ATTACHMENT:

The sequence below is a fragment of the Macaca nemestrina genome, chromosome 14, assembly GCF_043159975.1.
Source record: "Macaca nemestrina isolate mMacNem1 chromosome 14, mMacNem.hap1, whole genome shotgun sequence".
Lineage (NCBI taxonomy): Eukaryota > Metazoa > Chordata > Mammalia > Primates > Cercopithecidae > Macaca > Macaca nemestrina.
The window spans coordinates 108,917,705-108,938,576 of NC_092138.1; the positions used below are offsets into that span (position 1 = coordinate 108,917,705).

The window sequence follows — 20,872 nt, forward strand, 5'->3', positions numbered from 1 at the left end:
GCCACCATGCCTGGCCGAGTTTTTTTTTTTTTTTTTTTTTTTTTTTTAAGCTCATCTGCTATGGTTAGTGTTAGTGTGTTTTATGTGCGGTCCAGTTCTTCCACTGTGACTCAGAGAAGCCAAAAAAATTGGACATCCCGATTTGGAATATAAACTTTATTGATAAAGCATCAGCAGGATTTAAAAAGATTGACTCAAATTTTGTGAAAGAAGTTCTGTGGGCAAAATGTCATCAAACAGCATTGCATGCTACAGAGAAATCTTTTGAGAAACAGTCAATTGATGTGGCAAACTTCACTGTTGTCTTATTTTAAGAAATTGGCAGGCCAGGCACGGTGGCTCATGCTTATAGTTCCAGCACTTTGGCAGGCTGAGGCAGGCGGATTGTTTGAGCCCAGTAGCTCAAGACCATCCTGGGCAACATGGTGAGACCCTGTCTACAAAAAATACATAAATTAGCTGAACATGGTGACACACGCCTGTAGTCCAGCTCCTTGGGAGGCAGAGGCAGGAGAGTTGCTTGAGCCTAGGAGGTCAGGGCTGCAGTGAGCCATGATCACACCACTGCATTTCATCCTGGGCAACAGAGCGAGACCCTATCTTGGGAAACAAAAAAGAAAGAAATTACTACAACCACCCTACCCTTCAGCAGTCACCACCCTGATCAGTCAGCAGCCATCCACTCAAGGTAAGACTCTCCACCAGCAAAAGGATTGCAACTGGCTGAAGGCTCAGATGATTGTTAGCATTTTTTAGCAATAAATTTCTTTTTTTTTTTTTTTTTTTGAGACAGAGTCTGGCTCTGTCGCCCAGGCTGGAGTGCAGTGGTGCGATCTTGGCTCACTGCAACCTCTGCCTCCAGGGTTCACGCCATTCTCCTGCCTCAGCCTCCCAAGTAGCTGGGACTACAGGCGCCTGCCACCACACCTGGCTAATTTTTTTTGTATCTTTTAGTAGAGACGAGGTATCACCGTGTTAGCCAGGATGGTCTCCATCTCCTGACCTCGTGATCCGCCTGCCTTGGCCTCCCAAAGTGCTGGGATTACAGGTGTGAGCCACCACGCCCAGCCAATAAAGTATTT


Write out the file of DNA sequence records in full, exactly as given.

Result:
The sequence below is a fragment of the Macaca nemestrina genome, chromosome 14, assembly GCF_043159975.1.
Source record: "Macaca nemestrina isolate mMacNem1 chromosome 14, mMacNem.hap1, whole genome shotgun sequence".
Lineage (NCBI taxonomy): Eukaryota > Metazoa > Chordata > Mammalia > Primates > Cercopithecidae > Macaca > Macaca nemestrina.
The window spans coordinates 108,917,705-108,938,576 of NC_092138.1; the positions used below are offsets into that span (position 1 = coordinate 108,917,705).

The window sequence follows — 20,872 nt, forward strand, 5'->3', positions numbered from 1 at the left end:
GCCACCATGCCTGGCCGAGTTTTTTTTTTTTTTTTTTTTTTTTTTTTAAGCTCATCTGCTATGGTTAGTGTTAGTGTGTTTTATGTGCGGTCCAGTTCTTCCACTGTGACTCAGAGAAGCCAAAAAAATTGGACATCCCGATTTGGAATATAAACTTTATTGATAAAGCATCAGCAGGATTTAAAAAGATTGACTCAAATTTTGTGAAAGAAGTTCTGTGGGCAAAATGTCATCAAACAGCATTGCATGCTACAGAGAAATCTTTTGAGAAACAGTCAATTGATGTGGCAAACTTCACTGTTGTCTTATTTTAAGAAATTGGCAGGCCAGGCACGGTGGCTCATGCTTATAGTTCCAGCACTTTGGCAGGCTGAGGCAGGCGGATTGTTTGAGCCCAGTAGCTCAAGACCATCCTGGGCAACATGGTGAGACCCTGTCTACAAAAAATACATAAATTAGCTGAACATGGTGACACACGCCTGTAGTCCAGCTCCTTGGGAGGCAGAGGCAGGAGAGTTGCTTGAGCCTAGGAGGTCAGGGCTGCAGTGAGCCATGATCACACCACTGCATTTCATCCTGGGCAACAGAGCGAGACCCTATCTTGGGAAACAAAAAAGAAAGAAATTACTACAACCACCCTACCCTTCAGCAGTCACCACCCTGATCAGTCAGCAGCCATCCACTCAAGGTAAGACTCTCCACCAGCAAAAGGATTGCAACTGGCTGAAGGCTCAGATGATTGTTAGCATTTTTTAGCAATAAATTTCTTTTTTTTTTTTTTTTTTTGAGACAGAGTCTGGCTCTGTCGCCCAGGCTGGAGTGCAGTGGTGCGATCTTGGCTCACTGCAACCTCTGCCTCCAGGGTTCACGCCATTCTCCTGCCTCAGCCTCCCAAGTAGCTGGGACTACAGGCGCCTGCCACCACACCTGGCTAATTTTTTTTGTATCTTTTAGTAGAGACGAGGTATCACCGTGTTAGCCAGGATGGTCTCCATCTCCTGACCTCGTGATCCGCCTGCCTTGGCCTCCCAAAGTGCTGGGATTACAGGTGTGAGCCACCACGCCCAGCCAATAAAGTATTT